Our best is not constantly questioning our efforts and comparing our work to others.

Balance is key. A sign of imbalance is experiencing high amounts of depression, anxiety, anger, irritation, loneliness, insecurity, apprehension, dread, and pessimism. Examine and reflect on your daily emotions and life outlook, asking yourself if there are signs of imbalance in your life. Yes, it is important to work diligently and not waste our gifts and talents. But it is equally important to nurture our delicate emotions and ensure that we are fostering a well-rounded emotional life. Taking care of yourself doesn’t make you a wimp. Taking care of yourself will help you to accomplish more than you thought you could in the end.

Yes, we have limitless possibilities and potential for our lives. But we have limits to what our best is on a daily basis. Our best is learning to acknowledge that some days, we just can’t do our best. I’ve had many days where my best is simply getting dressed and brushing my teeth. That was my best for the day, and that’s okay. We will have a different version for best during different seasons of our lives. Be gentle with yourself. Putting pressure on yourself to have a set standard for “doing your best” every single day will not automatically put you on the path of success.

Sometimes, we can’t do our best and that’s part of being human. Practice grace. Practice balance. Practice mindfulness.

And parents, if you suspect if you have an overachieving child, encourage them to dream big and teach them that hard work pays off. But also teach them that their works don’t define them and that they don’t have to drive themselves to exhaustion to be worthy of respect. Model healthy boundaries and explain to them that sometimes our best will fluctuate and that’s okay.

5. “You won’t be happy if you’re not perfect.”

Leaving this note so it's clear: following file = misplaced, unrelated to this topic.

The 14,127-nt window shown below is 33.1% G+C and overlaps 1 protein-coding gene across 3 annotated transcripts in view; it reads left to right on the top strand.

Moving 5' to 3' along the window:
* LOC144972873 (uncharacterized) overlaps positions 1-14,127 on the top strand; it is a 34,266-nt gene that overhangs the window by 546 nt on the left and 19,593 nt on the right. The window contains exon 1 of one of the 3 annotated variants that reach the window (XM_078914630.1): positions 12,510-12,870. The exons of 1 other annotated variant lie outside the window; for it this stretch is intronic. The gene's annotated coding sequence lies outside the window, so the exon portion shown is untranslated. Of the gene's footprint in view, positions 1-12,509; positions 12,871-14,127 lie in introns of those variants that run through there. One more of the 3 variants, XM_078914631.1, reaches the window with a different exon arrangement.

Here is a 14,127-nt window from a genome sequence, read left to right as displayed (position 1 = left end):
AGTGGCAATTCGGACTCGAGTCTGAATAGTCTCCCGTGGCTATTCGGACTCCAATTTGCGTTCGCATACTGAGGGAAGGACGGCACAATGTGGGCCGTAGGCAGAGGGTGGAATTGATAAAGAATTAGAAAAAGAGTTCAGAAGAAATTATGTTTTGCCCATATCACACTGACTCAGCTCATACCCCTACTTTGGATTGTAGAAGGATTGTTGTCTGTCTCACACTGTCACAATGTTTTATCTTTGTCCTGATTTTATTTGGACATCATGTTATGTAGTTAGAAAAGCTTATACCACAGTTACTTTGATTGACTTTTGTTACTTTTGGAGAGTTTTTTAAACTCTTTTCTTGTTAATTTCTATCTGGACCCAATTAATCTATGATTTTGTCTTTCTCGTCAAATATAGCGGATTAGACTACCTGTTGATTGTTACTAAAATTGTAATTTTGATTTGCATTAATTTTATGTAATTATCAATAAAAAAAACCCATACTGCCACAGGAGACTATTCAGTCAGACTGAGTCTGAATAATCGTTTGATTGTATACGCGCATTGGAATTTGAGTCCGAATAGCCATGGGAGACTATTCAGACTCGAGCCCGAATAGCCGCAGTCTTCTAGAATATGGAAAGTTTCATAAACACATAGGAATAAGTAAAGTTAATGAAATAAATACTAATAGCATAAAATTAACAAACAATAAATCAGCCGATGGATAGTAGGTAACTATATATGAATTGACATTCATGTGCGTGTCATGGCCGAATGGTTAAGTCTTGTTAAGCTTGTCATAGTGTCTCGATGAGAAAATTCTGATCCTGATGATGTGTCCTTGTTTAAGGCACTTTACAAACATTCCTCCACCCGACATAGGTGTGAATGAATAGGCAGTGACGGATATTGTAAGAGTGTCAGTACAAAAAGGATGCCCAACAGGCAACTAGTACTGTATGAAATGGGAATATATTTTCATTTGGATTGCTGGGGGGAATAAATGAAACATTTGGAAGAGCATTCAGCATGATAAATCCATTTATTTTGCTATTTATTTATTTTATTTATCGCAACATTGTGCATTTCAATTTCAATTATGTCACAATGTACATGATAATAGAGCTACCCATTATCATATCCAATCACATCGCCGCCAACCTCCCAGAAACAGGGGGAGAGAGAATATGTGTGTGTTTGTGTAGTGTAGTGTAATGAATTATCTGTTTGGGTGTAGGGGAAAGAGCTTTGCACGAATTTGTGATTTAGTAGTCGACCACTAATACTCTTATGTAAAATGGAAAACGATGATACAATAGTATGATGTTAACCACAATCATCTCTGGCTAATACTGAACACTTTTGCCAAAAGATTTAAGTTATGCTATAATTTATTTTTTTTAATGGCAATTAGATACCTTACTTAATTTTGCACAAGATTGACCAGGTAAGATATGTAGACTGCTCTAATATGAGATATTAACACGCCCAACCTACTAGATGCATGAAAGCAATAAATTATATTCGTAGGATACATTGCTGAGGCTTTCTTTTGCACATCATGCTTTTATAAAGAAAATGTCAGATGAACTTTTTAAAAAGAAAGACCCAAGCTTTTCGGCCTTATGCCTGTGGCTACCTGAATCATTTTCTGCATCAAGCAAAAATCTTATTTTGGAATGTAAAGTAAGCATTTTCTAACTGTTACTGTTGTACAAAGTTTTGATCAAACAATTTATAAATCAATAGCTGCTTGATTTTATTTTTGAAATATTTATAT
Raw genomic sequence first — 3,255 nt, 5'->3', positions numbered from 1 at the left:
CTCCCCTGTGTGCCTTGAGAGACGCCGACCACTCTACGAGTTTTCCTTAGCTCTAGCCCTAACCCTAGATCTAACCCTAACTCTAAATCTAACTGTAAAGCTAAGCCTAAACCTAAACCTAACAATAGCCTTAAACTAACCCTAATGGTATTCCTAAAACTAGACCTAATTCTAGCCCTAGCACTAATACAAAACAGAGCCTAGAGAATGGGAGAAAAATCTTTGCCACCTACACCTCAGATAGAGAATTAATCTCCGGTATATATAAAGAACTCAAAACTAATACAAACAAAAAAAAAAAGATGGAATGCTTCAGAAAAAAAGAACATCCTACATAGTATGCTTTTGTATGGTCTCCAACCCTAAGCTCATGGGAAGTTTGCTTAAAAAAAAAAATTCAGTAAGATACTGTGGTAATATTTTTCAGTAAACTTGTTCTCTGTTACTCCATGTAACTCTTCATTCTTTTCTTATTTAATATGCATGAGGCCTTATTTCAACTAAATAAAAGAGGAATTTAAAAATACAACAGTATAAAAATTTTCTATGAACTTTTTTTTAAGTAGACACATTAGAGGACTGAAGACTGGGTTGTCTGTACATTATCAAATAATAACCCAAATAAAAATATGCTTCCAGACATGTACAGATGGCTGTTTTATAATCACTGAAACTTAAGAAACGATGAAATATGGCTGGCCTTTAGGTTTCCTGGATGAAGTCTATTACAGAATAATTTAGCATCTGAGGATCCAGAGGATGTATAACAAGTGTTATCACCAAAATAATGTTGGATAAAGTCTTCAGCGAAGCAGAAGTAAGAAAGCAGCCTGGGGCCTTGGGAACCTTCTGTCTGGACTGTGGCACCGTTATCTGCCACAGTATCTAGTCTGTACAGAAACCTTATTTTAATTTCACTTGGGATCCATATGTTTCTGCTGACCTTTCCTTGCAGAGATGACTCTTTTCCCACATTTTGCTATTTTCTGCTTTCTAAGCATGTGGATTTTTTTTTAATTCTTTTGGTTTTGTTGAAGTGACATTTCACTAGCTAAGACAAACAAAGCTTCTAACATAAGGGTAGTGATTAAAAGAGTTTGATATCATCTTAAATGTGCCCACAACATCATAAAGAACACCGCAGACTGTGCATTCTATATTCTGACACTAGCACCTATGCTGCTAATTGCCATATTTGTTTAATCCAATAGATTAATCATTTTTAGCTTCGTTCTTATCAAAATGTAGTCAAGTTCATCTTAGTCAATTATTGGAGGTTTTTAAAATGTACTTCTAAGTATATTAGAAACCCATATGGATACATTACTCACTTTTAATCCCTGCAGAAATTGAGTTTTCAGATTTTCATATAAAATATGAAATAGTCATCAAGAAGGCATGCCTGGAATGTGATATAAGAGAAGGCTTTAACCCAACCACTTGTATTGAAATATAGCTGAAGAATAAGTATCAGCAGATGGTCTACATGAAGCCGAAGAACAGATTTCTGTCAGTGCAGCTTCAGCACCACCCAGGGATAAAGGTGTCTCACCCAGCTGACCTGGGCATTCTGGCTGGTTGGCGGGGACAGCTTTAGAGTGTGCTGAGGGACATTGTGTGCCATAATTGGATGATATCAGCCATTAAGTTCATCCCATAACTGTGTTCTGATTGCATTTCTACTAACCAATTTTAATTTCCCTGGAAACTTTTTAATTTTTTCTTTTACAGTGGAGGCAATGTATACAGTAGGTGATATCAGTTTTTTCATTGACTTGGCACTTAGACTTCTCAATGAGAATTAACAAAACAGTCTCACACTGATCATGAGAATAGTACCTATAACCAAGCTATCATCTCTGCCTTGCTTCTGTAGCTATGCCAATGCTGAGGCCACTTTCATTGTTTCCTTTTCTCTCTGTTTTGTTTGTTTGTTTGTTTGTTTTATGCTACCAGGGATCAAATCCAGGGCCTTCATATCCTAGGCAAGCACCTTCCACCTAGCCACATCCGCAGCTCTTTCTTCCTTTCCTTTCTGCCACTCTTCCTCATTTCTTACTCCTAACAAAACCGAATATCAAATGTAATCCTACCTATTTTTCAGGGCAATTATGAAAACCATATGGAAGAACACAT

Out of the 5 Lies, this one is perhaps the most insidious. It’s insidicous because it’s attractive. It’s sexy. It promises a solution to life’s problems.

 I thought if I continually chased perfectionism, I’d be happy. 

If I looked perfect and made the perfect guy fall in love with me, I could be happy. 

If I aced all my exams and tackled the most challenging subjects, I’d be smart and happy.

If I created beautiful, unique music and became a master of my instrument and voice, I’d be happy.

If I was always there for my friends, they would love me and I’d be happy.

If I lived the perfect moral life, then God would approve of me and I’d be happy.

All lies.

Chasing perfectionism not only gave me none of what I was desperately searching for, but it robbed me of experiencing these things. Unearthing this lie was the final straw of finally rejecting my idolization of perfectionism. 

When I examined my life, I realized that trying to be perfect wasn’t making me happy – it was making me miserable, irritable, and depressed. I never saw progress with my perfection, only a tiring race towards an unattainable vapor that I fooled myself into thinking existed.

Now that I am learning to be free of perfection, I create art not to live up to a standard, but because it brings me joy and emotional release. I serve others not because I’m hoping they’ll think I’m perfect and love me, but because we mutually care about each other and I can be honest with them when I can’t always be there for them. My boyfriend loves me not because I’m his perfect dream girl, but because our beautiful flaws pull us closer together and help us grow into better people. I come to God not because I have my perfectionism to give him, but because I have empty hands that need to be filled by Him.

All of these revelations are game-changers and I still need to remind myself of them daily.

You Are Not Perfect and You Are Still Beautiful

I want you to get up right now, look in the mirror (smile at yourself!), and repeat this three times: “I am not perfect and I am still beautiful.” Yes, you have flaws. Yes, you are a mess. But it is so, so much more fantastic and wonderful than trying to achieve something that doesn’t exist – being perfect. Leave being perfect to the One Who Is Perfect. God will do His work in you. Let yourself be surprised by your brokenness being transformed into a priceless treasure.